The app connects to the ball using Bluetooth and after an initial pairing, it's ready to start being used. It doesn't track anything except stationary kicks, and even then it has some requirements. Before kicking, you first have to be sure to set up the ball so the Adidas logo is facing you and the arrows on top are facing the goal; if you don't, the measurements will be skewed.
Other requirements when you kick include making sure the ball travels at least 10 yards, and gets at least 3 feet (about 1 meter) off the ground. I have no idea why the height requirement exists, since it still registered almost all of my grass-grazing kicks.
In fact, in my experience, distance was much more important than the height of the kick, perhaps so it can gather enough data on the ball's speed and spin. A shot on goal from the penalty spot barely off the grass would record as a kick, but a shot from the 6-yard line, 3 feet off the grass would not. I would suggest only taking shots from well behind the penalty mark for the best data.
Once you've kicked the ball, you'll see the speed, spin and a visual representation of the curve of your kick in the app. Most annoying is that if you want to save the kick for future reference, you'll have to immediately favorite it, because the app doesn't automatically keep info about every kick. Under Record Book you can always see graphs of your past top power, spin and knuckle kicks (but not individual kicks).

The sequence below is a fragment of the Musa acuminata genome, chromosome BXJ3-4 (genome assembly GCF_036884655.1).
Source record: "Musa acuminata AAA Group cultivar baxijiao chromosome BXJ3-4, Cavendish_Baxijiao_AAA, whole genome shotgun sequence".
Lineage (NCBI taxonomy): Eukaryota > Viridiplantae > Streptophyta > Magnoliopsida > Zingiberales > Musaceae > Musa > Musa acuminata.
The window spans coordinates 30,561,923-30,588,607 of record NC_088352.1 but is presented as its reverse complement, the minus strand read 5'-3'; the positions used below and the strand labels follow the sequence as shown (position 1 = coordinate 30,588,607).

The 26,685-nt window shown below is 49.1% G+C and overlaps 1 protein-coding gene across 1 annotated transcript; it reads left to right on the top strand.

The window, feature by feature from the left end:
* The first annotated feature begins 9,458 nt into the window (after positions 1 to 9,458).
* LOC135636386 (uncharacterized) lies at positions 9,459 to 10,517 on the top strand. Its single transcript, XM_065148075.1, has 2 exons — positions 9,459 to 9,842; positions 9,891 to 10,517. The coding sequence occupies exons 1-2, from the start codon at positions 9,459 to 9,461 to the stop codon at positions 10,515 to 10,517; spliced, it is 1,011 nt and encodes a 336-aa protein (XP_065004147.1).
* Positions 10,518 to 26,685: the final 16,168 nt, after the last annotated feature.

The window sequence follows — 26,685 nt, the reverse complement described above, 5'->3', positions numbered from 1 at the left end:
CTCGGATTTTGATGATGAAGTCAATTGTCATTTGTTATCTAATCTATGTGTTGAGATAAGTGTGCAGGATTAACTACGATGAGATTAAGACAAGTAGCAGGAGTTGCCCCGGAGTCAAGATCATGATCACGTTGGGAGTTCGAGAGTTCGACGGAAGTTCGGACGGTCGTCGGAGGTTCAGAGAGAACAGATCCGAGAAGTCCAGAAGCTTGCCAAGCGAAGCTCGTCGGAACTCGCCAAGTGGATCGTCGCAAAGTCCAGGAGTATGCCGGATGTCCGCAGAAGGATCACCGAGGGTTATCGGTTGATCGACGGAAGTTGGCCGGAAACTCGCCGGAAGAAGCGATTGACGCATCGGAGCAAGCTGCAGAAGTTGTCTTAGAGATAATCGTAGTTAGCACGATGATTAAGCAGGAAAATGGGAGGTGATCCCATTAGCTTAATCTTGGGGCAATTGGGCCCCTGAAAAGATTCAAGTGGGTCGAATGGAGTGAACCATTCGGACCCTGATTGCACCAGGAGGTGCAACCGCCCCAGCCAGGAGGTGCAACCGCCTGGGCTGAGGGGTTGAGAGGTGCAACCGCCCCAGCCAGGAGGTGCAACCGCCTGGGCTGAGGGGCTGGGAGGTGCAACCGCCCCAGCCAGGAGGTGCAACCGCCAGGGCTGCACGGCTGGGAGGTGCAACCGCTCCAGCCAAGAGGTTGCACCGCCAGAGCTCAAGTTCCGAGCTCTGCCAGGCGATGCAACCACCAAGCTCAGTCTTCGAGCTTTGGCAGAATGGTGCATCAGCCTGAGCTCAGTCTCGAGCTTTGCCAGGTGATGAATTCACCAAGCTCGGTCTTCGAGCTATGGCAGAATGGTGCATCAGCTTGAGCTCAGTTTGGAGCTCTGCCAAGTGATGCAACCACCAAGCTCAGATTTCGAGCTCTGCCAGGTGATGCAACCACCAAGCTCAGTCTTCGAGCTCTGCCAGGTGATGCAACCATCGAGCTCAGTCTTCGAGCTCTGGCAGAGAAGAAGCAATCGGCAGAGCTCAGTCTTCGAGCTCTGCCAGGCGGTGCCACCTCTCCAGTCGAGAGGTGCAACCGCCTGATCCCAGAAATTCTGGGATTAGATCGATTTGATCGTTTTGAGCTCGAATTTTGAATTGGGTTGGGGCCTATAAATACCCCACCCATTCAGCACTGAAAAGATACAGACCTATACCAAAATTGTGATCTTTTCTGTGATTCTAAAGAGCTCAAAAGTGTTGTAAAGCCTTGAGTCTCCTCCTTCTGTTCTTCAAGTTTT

Under Ball Mastery in the app are tips and tricks for improving certain skills. There are power, bend and "no spin" categories, each with their own pointers and basic training videos.
These training videos are probably the best part about the free app; they cover everything from doing foundations for better ball control to how to perfect an outside rollover move. While there's no talking in the 30-second videos, there are short descriptions of the moves plus demonstrations of them in slow motion, which is very helpful for beginners.
There are also Challenges in the app, where you can test either yourself, a friend or a pro player...sort of. The power challenge lets you compete against a friend to see who has the fastest kick. The pro challenge tests your ability to replicate a certain type of "pro-level" kick -- from a wide, low shot around a wall to a more direct, over-the-wall shot. Both types of challenges were a fun way to practice with (and battle) teammates.
If you want to improve your shots, being able to visualize the curve and speed of a kick is more than just a novelty, it's extremely helpful for training. But at $200 or £145, Adidas' miCoach Smart Ball seems geared to highly competitive teams -- or the parents who really want little Susie to have a professional soccer career.
And yet, all players can benefit from being able to see their kicks onscreen and learn from their mistakes. From a coaching standpoint the feedback the app provides is invaluable as a training tool for correcting bad habits or improving good ones.
For $200, though, the Smart Ball is the perfect investment only for a team that can afford it. But players or families on a budget would be better off getting a regular ball and bringing it to soccer camp -- or just practicing frequently.